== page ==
Law, like science, was once just another name for a quest, one motivated by truth. And as science was born from asking questions that sought answers that were true rather than convenient, so was law of the same brood.
As scientists, we find ourselves questioned more harshly when what truths we prod are inconvenient. It becomes difficult to defend scientific truths without pedagogy - and more fundamentally, without the attention of the listener to evidence that is often boring. A similar conundrum arises with legal truths. If all our time is spent justifying ourselves, how can we do anything with what we believe?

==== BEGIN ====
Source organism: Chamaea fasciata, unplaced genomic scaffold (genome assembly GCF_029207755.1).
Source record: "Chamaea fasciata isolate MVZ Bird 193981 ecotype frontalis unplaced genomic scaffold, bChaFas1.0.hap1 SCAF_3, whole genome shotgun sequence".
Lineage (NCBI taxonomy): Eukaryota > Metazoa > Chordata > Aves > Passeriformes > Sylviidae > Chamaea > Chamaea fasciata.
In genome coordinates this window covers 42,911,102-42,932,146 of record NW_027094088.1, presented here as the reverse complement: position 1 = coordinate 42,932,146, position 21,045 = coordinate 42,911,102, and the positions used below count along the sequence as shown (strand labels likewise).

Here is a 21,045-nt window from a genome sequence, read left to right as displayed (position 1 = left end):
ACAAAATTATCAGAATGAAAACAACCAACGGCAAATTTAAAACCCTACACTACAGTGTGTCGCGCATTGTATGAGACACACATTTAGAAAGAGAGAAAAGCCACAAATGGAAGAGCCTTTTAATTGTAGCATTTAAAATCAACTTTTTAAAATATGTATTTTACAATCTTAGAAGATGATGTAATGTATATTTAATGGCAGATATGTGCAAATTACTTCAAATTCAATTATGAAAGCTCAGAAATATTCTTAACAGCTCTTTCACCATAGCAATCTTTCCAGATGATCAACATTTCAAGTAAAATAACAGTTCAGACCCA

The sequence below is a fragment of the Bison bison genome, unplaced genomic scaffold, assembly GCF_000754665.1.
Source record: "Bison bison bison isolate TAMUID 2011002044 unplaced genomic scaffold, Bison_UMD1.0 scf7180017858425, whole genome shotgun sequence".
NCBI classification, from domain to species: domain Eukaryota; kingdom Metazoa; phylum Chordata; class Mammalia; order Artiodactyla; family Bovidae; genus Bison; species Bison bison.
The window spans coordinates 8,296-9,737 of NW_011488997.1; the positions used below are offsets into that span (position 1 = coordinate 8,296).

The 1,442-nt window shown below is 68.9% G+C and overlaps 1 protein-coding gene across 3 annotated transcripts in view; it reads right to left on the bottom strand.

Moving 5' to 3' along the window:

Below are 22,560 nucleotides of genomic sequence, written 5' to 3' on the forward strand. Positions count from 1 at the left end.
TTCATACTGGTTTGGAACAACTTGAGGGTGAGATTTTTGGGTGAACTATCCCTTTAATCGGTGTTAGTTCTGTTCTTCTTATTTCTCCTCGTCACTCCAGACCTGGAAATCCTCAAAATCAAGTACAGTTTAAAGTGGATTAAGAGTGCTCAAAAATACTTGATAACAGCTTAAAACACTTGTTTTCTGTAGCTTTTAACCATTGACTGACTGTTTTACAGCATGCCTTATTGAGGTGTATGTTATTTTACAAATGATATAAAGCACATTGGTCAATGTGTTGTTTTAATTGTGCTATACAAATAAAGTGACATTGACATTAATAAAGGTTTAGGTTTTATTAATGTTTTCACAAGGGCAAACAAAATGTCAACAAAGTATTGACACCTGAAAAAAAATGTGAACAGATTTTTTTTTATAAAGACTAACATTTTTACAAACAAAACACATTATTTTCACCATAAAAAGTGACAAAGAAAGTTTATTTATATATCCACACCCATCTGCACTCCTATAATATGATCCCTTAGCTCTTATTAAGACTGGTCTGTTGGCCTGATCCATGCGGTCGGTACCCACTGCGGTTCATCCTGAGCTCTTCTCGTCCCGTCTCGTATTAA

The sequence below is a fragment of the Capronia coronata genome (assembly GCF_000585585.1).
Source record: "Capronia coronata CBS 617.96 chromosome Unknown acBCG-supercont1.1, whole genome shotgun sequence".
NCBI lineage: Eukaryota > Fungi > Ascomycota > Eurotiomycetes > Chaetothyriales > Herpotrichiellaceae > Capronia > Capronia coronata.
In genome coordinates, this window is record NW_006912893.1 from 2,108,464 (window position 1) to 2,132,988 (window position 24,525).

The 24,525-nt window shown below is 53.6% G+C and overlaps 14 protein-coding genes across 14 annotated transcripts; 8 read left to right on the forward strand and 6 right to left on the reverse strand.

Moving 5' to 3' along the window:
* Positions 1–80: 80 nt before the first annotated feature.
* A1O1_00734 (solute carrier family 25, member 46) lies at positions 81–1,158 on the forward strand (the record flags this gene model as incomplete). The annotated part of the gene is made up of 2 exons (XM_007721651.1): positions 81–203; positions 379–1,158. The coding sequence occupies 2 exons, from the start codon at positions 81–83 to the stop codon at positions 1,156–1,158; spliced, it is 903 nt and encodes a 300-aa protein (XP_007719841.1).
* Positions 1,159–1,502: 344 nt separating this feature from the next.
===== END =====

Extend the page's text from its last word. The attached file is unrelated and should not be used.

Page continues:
It is thus inconvenient to maintain a quest for the truth. And cyclically, the problem with convenience, is that it keeps us from the truth.
I believe that this manifests in subtler ways that often hide in plain sight. We never question convenience - be it in our lives, or in our minds.
Perhaps we need to intentionally do things that are difficult, for a change. The truth may depend on it.